A 58-year-old man with a history of atrial fibrillation presents for a routine clinic visit. The patient is on amiodarone and has a history of end-stage renal disease status post renal transplant (2011), gastric neuroendocrine tumor, squamous cell cancer status post Mohs surgery, coronary artery disease, cryptogenic cirrhosis, bioprosthetic aortic valve replacement, and hypothyroidism who took metolazone dose in addition to his usual twice daily torsemide for worsening of pedal edema.
The following ECG is performed:
The ECG shows which of the following?
The correct answer is: D. Normal sinus rhythm with premature atrial contraction.
The ECG shows grouped beating in a regularly irregular pattern.
This excludes the possibility of atrial fibrillation. Whenever grouped beating is noted, one must consider the possibility of second-degree AV block (Mobitz I [i.e., AV Wenckebach] or Mobitz II). Wenckebach phenomenon is characterized by progressive prolongation of the conduction time across the AV node (represented by PR interval on the surface ECG), culminating in a dropped beat. This is followed by resumption of Wenckebach periodicity. With Mobitz I or Mobitz II, the P wave rate is nearly constant, given the level of block is intranodal or infranodal, respectively.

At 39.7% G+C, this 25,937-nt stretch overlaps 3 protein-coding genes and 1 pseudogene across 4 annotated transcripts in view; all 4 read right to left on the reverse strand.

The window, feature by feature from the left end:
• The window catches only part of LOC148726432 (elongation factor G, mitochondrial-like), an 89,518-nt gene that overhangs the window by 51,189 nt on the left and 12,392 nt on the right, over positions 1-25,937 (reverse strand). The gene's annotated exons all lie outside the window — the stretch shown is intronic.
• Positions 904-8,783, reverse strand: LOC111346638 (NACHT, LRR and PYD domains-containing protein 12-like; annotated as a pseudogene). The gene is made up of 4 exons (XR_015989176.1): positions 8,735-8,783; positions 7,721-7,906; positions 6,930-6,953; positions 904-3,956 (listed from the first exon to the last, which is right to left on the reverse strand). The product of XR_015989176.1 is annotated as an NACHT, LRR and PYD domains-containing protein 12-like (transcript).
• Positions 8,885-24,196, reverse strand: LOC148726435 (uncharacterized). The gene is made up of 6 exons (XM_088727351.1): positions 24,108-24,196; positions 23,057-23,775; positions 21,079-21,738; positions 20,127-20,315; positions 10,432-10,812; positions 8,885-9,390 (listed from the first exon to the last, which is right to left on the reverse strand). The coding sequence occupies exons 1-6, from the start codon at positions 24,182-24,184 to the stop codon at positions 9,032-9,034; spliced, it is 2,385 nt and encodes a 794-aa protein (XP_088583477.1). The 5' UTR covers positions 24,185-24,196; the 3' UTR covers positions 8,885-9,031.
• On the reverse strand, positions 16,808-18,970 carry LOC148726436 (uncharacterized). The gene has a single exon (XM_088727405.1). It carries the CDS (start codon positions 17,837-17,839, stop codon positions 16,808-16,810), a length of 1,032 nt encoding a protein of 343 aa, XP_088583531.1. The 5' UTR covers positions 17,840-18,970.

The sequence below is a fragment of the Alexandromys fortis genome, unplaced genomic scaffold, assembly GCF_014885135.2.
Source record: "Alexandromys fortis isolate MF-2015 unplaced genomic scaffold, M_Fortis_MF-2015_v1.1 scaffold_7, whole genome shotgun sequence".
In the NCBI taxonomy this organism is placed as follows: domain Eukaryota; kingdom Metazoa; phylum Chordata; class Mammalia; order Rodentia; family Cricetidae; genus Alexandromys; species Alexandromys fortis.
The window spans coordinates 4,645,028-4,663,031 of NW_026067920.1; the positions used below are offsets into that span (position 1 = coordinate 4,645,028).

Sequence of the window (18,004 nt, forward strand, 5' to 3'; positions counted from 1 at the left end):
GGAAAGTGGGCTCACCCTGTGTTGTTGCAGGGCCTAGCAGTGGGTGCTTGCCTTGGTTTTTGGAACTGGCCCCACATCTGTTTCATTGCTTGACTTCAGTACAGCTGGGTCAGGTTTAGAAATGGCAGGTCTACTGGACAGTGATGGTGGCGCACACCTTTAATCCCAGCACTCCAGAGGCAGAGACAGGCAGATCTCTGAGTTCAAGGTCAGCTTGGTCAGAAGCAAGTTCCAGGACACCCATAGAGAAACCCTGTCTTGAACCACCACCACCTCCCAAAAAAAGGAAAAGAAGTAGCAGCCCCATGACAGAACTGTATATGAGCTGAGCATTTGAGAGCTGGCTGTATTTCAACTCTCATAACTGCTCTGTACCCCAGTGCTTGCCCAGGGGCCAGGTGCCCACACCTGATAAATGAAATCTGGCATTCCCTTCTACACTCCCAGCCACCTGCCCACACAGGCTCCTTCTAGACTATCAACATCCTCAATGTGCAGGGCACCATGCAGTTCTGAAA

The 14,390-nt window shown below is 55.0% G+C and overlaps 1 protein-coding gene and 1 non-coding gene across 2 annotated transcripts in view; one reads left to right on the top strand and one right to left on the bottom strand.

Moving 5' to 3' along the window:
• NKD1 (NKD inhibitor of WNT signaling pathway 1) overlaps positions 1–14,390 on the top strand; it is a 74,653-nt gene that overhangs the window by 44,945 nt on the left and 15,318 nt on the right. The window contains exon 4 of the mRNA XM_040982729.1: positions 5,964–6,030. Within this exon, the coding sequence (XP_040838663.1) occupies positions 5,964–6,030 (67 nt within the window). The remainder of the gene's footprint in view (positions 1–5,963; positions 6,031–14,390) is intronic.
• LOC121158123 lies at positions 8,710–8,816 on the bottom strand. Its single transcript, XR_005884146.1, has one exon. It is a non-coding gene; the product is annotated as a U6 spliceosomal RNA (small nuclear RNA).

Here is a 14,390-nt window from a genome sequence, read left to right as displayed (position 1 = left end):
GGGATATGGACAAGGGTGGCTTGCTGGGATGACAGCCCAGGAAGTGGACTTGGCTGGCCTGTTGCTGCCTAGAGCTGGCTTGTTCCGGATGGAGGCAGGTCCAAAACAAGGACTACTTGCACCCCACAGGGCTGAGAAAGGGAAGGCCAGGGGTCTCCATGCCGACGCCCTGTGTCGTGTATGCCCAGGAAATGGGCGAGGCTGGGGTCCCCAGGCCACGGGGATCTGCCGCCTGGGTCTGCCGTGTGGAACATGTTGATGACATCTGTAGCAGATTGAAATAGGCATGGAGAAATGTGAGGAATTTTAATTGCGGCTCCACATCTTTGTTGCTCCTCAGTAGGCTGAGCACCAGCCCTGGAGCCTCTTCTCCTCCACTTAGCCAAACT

In this ECG, the P wave rate is not constant. The P wave that precedes the longer RR interval comes early. The P wave of the premature atrial contraction is noted at the peak of the T wave of 2nd, 5th, 8th, and 11th beats (red arrows). The PR interval of the 1st and 2nd beats are the same at 240 ms (black arrows). The PR interval of the 3rd beat is shorter at 210 ms (light blue arrows).
The patient was noted to have severe hypokalemia with potassium of 2.7mmol/L. The APDs occurring in a trigeminal pattern resolved with correction of hypokalemia.
Zipes DP, Fisch C. Premature atrial contraction. Arch Intern Med 1971;128:453-5.